|December 26, 2022

COOKING WITH CUMIN: WHAT YOU SHOULD KNOW ABOUT THIS VERSATILE SPICE

Introduction to Cumin

Cumin (Cuminum cyminum L) is an ancient Middle Eastern herb. It's a low-growing, leafy plant related to carrots and parsley. The cumin seed, which is what most people know and use in their kitchen, is the seed of the cumin plant. Cumin Seasoning is traditionally found in China, India, and the Mediterranean coast.

Cumin seed has a fragrant scent and a bitter taste. It is a condiment ingredient in curry powders, bread, cake, and cheese seasonings. It is used in Central and South American local recipes. It is used in medicine as a stimulant, carminative, stomachic, and astringent. Cumin seed oil is used in perfumery and the flavoring of liqueurs and cordials.

History of Cumin

Cumin seasoning was mentioned for the first time 5,000 years ago as a mummification component for Egyptian pharaohs' bodies. The Bible mentions it in the book of Isaiah (28: 25-27). In the Hadith, the prophet Mohammed is quoted as saying, "Hold on to utilize the black cumin, for it may heal any ailment except death." Cumin was first grown in Iran and the Mediterranean region. As a symbol of love and devotion, wedding guests carried cumin seeds in their pockets. Although cumin was present in the diets of Indian, Greek, and Roman cultures, European colonialism helped spread the spice to North and South American cuisines.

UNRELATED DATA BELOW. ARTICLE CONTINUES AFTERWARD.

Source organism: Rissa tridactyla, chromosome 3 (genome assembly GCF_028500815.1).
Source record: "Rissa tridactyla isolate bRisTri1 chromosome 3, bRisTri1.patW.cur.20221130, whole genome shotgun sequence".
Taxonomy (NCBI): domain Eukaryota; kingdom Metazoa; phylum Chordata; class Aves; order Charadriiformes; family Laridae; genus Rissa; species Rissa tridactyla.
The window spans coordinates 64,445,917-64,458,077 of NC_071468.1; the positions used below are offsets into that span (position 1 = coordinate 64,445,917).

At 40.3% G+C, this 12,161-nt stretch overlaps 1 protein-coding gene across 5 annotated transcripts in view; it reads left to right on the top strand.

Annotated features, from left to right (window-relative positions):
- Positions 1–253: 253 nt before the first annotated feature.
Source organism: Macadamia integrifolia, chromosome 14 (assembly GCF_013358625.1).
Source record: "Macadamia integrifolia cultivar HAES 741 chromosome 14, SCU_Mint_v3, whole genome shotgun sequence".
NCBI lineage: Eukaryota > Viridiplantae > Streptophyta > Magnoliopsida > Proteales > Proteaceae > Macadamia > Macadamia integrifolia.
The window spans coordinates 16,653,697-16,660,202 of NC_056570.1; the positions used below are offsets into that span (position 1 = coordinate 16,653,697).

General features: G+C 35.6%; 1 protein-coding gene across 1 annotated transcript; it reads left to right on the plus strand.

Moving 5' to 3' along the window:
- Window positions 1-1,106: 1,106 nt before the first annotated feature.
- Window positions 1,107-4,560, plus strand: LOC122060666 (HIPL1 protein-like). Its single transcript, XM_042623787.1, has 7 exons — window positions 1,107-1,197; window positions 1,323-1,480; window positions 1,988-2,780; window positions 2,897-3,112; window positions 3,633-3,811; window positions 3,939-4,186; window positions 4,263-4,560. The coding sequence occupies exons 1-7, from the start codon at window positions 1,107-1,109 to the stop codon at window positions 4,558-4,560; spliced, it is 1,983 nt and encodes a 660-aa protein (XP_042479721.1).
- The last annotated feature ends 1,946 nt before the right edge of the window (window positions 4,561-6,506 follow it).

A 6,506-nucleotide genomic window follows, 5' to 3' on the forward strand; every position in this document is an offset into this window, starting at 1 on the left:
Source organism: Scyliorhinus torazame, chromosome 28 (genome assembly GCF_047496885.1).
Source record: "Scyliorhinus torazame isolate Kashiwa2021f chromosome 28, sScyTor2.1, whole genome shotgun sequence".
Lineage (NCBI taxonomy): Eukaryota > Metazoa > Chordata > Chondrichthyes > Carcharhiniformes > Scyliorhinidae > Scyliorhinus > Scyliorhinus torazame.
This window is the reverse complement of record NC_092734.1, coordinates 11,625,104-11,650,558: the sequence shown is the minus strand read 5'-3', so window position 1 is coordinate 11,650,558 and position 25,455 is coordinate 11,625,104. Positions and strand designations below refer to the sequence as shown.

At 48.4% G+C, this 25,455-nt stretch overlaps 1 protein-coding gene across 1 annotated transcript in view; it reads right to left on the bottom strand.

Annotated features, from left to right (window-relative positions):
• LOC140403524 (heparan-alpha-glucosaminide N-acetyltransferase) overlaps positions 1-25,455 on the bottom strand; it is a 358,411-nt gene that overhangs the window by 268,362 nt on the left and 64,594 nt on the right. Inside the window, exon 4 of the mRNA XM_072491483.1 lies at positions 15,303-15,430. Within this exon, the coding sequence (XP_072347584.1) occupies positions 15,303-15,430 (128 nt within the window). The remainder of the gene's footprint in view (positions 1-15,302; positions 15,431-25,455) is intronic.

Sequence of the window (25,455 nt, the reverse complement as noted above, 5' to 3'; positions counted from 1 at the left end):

The Benefits of Cumin

Cumin Benefits

DISCLAIMER- This blog does not provide you with any medical advice. It is strictly meant to be an informational and recipe blog only. Please consult your physician or medical expert for what works best for you.

  1. It may aid in Weight Loss - Studies suggest that women who want to reduce weight should consume 3 grams of cumin powder daily and have a balanced diet. Triglycerides, BMI, and weight are all improved after regular consumption. According to the Study, the cumin consuming people dropped substantial weight after eight weeks. The cumin group also had lower insulin levels. 
  2. Cumin Regulates Sugar Levels - Cumin stimulates insulin production in the body, which helps to keep blood glucose levels in check. Consuming Cumin Seasoning regularly can help you lower your blood sugar levels. According to Research, crude ethanol extract from cumin seeds could be utilized as an alternate diabetic treatment.
  3. Cholesterol Control - According to a Study of overweight and obese women, consuming 3 g of cumin powder daily resulted in lower total cholesterol, low-density lipoprotein, or "bad" cholesterol, and triglycerides. Those who consumed the cumin powder also had higher HDL levels or "good" cholesterol.
  4. It has antioxidant properties - Antioxidants prevent the damage caused by free radicals. Spice Cumin seeds have a high concentration of plant antioxidants such as phenols, flavonoids, and alkaloids. Cumin's antioxidant capabilities may help to avoid clogged arteries and heart disease.
  5. It may Aid in regulating blood pressure - Cumin has much potassium. Potassium is essential to the processes that keep the body's blood pressure stable. Spice Cumin has roughly 1788 mg of potassium per 100 g. Making cumin a part of your diet is thus a straightforward approach to help your body absorb the necessary potassium.